Broader economic measures have a tremendous effect, too. When the political party in power cries, “The economy is doing well/poorly,” they usually are referring to a very, very narrow set of financial measures. Generally “the stock market,” which translates into the Dow Jones Industrial Average, or the S&P 500, or aggregate corporate profits of public companies. Economic news virtually never includes any measure of well-being of individuals, so it’s not too surprising that an economic-indicator-based measurement system will give the well-being of companies a lot of weight.

GE was just booted from the DJIA

I’m genuinely puzzled. GE has been removed from the Dow Jones. This matters because inclusion in an index boosts a stock, since index funds all buy the stocks that are in an index. So GE will lose that boost. But also, it will change the actual DJIA (Dow Jones Industrial Average).

The article says, “The committee that runs the Dow prefers no more than a 10-to-1 ratio between the high and low stocks in the index.”

If something purports to be a measurement, as the Dow Jones Industrial Average purports, it seems like establishing price standards is, you know, simply manipulating that measurement to get the numbers you want.

Yes, the article says that GE had little impact on the DJIA, because its stock price was so low … but isn’t that the point? It had a low stock price, and that price should affect the average as much as the high prices affect the average.

They also say that GE doesn’t represent the economy any more. That argument makes more sense. If you’re purporting to measure the economy, then changing the mix based on the economy, makes sense. I can buy into to some degree, but manufacturing DOES still exist in the US, and wouldn’t GE be our most significant representative of that sector?

What is “the economy?”

How do they decide what “represents the economy.”

Is it simply who has the most money? If so, trash the whole index of companies and simply replace it with today’s measure of the wealth of the top 10 people in the Forbes 500, or the top 10 institutions that hold the most equities.

Since the purpose of the economy is to create jobs and lift up the country as a whole, perhaps the DJIA should more heavily weight the companies according to the number of full-time, individual living-wage jobs they provide for the economy?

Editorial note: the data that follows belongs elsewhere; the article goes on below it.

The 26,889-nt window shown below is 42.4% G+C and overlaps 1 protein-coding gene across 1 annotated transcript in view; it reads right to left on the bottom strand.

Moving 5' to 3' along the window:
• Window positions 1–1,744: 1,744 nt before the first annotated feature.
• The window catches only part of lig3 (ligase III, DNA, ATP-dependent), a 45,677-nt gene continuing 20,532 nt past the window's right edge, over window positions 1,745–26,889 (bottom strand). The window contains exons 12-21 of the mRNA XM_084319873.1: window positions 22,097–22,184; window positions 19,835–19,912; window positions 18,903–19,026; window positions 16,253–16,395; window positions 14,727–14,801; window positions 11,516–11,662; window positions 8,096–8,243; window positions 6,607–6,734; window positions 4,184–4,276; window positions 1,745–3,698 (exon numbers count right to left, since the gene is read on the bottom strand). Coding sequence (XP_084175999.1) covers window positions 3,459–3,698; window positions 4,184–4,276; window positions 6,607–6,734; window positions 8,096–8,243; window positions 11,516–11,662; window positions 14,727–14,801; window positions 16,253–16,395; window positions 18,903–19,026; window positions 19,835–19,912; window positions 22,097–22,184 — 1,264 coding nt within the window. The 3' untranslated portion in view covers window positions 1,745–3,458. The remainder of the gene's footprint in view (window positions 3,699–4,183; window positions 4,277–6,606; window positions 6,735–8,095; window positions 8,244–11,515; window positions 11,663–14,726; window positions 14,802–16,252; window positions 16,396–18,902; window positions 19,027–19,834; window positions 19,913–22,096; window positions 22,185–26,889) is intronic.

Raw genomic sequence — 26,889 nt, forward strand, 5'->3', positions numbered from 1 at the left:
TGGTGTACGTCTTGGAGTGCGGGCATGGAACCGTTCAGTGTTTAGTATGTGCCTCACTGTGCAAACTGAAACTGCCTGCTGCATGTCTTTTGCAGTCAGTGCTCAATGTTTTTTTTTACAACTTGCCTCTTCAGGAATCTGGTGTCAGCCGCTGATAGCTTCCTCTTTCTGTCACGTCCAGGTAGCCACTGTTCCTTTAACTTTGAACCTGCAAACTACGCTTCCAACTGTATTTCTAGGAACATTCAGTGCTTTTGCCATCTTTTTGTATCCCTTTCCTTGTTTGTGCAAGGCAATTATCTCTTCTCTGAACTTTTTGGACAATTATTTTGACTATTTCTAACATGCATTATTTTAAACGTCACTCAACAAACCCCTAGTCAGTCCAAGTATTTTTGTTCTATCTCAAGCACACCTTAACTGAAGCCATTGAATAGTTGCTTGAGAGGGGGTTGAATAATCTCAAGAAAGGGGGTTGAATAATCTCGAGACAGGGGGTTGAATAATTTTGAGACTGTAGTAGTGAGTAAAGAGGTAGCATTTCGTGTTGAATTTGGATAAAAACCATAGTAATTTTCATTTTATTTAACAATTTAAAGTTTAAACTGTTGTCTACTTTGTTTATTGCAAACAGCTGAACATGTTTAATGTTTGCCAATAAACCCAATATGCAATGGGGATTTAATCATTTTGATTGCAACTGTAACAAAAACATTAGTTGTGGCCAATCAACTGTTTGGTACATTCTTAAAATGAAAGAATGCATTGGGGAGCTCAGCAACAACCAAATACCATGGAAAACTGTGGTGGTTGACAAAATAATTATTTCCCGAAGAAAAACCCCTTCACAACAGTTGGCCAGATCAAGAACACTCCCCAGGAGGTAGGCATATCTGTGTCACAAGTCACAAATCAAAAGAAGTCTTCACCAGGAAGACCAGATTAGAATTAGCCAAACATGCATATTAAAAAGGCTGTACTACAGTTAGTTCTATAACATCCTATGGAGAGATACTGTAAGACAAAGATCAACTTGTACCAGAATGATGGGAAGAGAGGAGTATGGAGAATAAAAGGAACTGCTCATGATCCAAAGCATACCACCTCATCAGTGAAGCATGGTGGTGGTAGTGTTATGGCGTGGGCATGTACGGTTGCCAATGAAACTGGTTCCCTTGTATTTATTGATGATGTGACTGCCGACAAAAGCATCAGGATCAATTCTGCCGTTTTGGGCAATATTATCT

What gets measured gets managed, and what gets managed, gets manipulated.

Or perhaps the DJIA should contain only companies that have never been involved in scandals, since surely we don’t want our economic measures to reward bad actors.

If, as the article states, the financial sector are considered one of the major (if not the major) sectors of the economy, then the financial measures they use will have broad implications for us all. If the DJIA no longer contains GE, that will certainly alter a great many actions somewhere, on some plate.

We just won’t know whose, and whether those actions are bad for the economy, or whether they give us some kind of boost. The one thing we can be fairly sure of: when you change what gets measured, you will change what gets managed.

http://money.cnn.com/2018/06/19/investing/ge-dow-jones-walgreens/index.html

6 steps for mastering meeting organization

6 steps for mastering meeting organization

This blog post was sponsored by Adobe Document Cloud.

Meetings can be the bane of our existence! A great many of them are poorly run and useless… but even the useful ones have problems.

Note taking! I take copious notes in meetings. After all, in good meetings, there’s a lot of good stuff that needs to be captured: decisions, their rationale, vendor information, and action items.

Electronics don’t do it. They’re distracting and take you away from the people dynamics—which are often the part that ultimately make or break you. You want your attention on people during a meeting; you need to spot those telltale flinches that signal potential blackmail material. It’s hard to watch the people when you’re trying to discreetly play Civilization 5 at the same time.

Paper lets you keep your attention mainly on people. And I like paper, but it can get disorganized and is hard to find stuff. My solution? A hybrid system that uses both: electronics for reference, paper notes for recording.

Create folders for each project

Give each project its own folder on a cloud service, like Adobe Document Cloud. All documents and resources related to that project goes in that folder. Make that a habit, and you just don’t have to think about it. Everything related to Project X goes in folder X.

When you need to find the secret plans related to Project X, you instantly know your go-to folder: folder X. It’s simple, and very effective if you use it rigorously.